Much, necessarily, will also be omitted: Guns and money for the I.R.A. Jackie Gleason, Grace Kelly, and Bishop Sheen. The McCarthys (Mary and Joe), Dorothy Day and Dennis Day. William Kennedy, the Faulkner of Albany, and John Gregory Dunne, the bicoastal laureate of class animus and bloody grudge, both show up as talking heads, albeit briefly, while Mary Gordon and Maureen Howard don’t, and the Danny O’Neill and Studs Lonigan novels of James T. Farrell, the Chicago Trot, aren’t even referenced.
This is not mere nitpicking. I grew up wanting to read Yeats at the University of Chicago just like Danny O’Neill. Maureen Howard has done for the Irish of Bridgeport, Connecticut, what Joyce did for the Irish of Dublin, and in Natural History upped the ante by adding P. T. Barnum, Walt Kelly, Remington rifles, and Sikorsky aircraft plus the usual convent schools, a Catholic left, and Walter Benjamin’s arcades. Nobody has ever written more knowingly about the American Irish than Mary Gordon, who suggested in The Other Side that unhappiness is somehow bred into our bones, a kind of sickle-cell anemia; that we like the idea of something better than the thing itself; that we prefer standing for something to being someone; that we’re a culture of “flops.”
And if you are going to sit John Gregory Dunne down in front of a camera to talk about the servant class in the big houses of the absentee landlords on the great estates of nineteenth-century Ireland, couldn’t you at least ask him about Harp, his own scary memoir of growing up diasporic in Hartford and trying to even the score at Princeton; about his animus for Wasps and his contempt for his own posturing in that resentment; of the passage from immigrant to outcast to assimilated to deracinated; of the Dunne disdain for an Irish comedy of the small mind, the mean spirit, the secret vice, and the exposed vanity – shamrock Schadenfreude?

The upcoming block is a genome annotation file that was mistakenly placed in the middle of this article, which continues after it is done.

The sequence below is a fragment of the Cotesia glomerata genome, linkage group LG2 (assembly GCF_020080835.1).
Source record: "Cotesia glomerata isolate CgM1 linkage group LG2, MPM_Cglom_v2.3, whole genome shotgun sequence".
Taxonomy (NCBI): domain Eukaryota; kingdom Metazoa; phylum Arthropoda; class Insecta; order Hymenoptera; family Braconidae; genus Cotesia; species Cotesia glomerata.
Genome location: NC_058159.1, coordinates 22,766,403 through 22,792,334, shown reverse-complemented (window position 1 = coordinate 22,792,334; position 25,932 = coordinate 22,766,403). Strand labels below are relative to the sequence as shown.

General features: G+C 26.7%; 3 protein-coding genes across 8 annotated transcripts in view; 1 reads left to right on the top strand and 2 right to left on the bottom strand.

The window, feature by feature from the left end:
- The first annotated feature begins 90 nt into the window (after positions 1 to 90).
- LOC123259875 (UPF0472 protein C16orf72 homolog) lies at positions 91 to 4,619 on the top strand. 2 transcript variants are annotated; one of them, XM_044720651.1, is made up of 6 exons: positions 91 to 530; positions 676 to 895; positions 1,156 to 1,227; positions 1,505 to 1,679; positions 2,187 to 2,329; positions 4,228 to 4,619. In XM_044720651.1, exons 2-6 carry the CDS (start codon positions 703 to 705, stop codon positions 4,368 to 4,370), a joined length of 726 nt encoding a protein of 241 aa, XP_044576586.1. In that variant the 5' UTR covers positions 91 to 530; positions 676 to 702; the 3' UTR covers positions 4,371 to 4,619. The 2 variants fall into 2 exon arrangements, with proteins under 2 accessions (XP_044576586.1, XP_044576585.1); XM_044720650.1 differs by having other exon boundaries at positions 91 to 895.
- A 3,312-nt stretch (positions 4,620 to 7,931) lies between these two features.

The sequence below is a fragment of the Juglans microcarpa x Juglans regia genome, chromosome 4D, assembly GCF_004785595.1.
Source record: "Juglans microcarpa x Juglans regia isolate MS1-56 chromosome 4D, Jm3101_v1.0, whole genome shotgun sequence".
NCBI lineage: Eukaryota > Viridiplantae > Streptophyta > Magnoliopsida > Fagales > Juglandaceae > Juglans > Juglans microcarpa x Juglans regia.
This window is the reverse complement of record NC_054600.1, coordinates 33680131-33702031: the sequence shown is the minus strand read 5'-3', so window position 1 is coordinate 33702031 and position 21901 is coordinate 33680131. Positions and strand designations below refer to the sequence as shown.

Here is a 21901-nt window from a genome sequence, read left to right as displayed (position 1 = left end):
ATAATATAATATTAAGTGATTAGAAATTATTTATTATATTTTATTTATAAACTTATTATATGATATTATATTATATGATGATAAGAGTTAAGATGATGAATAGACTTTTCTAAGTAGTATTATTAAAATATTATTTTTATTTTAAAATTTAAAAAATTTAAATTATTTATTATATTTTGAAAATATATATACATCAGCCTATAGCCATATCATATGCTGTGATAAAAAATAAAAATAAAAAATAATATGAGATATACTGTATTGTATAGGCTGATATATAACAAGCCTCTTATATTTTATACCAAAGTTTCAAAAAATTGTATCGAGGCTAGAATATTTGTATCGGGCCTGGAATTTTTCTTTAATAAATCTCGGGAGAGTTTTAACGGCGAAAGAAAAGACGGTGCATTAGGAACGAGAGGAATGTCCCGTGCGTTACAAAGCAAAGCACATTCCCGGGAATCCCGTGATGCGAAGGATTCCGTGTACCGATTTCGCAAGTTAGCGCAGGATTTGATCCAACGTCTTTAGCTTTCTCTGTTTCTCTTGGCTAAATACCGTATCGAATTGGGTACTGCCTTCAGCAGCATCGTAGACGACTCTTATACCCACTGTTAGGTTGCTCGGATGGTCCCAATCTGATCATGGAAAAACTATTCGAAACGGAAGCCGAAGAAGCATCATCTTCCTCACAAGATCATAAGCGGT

And if you’re going to talk to William Kennedy about Eugene O’Neill, why not also ask him about the Erie Canal – especially since you will be devoting so much time to the building of it and Kennedy wrote a novel on the subject, more or less? In the underrated Quinn’s Book (1988), he imagines a young Irish-American newspaper reporter come back from a Civil War to a class war, to labor riots and the forced relocation of lullaby-singing poor white Irish from Dutch-Nativist Albany in boxcars, like Indians or Jews; to the lynching of a conductor on the Underground Railroad over the tomb of a half-breed outcast; to a rich man murdered by an owl and fire and flood and demented pigs; to a dream of a revolutionary alliance of the have-not Irish and have-not blacks, an army of “paddyniggers”; and to a treasure buried in the bottom of a birdcage – an ancient magical Celtic disk, a divine riddle, a bloody coin. The journalist will become a warrior, dreaming over his disk “a savage dream of a new order: faces as old as the dead Celts, forces in the shape of a severed head and a severed tongue … .”
The Irish in America is so good I want it to explain everything, including how come, after O’Neill disappeared into a bottle and Kennedy into a bullet, the Irish dream of social justice ended up with Peggy Noonan in a Reagan White House, with Pat Buchanan instead of the Berrigans.